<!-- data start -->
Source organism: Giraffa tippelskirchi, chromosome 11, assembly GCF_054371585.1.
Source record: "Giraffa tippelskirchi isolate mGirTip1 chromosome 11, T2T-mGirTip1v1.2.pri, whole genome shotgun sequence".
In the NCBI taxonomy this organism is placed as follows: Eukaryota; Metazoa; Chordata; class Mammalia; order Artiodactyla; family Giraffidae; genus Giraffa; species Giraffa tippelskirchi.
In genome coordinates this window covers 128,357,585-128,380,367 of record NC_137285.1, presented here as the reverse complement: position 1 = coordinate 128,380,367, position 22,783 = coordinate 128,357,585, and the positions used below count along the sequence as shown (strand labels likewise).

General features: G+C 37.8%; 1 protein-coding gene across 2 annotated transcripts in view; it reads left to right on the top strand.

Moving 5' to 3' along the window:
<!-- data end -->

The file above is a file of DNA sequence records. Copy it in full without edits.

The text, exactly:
Source organism: Giraffa tippelskirchi, chromosome 11, assembly GCF_054371585.1.
Source record: "Giraffa tippelskirchi isolate mGirTip1 chromosome 11, T2T-mGirTip1v1.2.pri, whole genome shotgun sequence".
In the NCBI taxonomy this organism is placed as follows: Eukaryota; Metazoa; Chordata; class Mammalia; order Artiodactyla; family Giraffidae; genus Giraffa; species Giraffa tippelskirchi.
In genome coordinates this window covers 128,357,585-128,380,367 of record NC_137285.1, presented here as the reverse complement: position 1 = coordinate 128,380,367, position 22,783 = coordinate 128,357,585, and the positions used below count along the sequence as shown (strand labels likewise).

General features: G+C 37.8%; 1 protein-coding gene across 2 annotated transcripts in view; it reads left to right on the top strand.

Moving 5' to 3' along the window: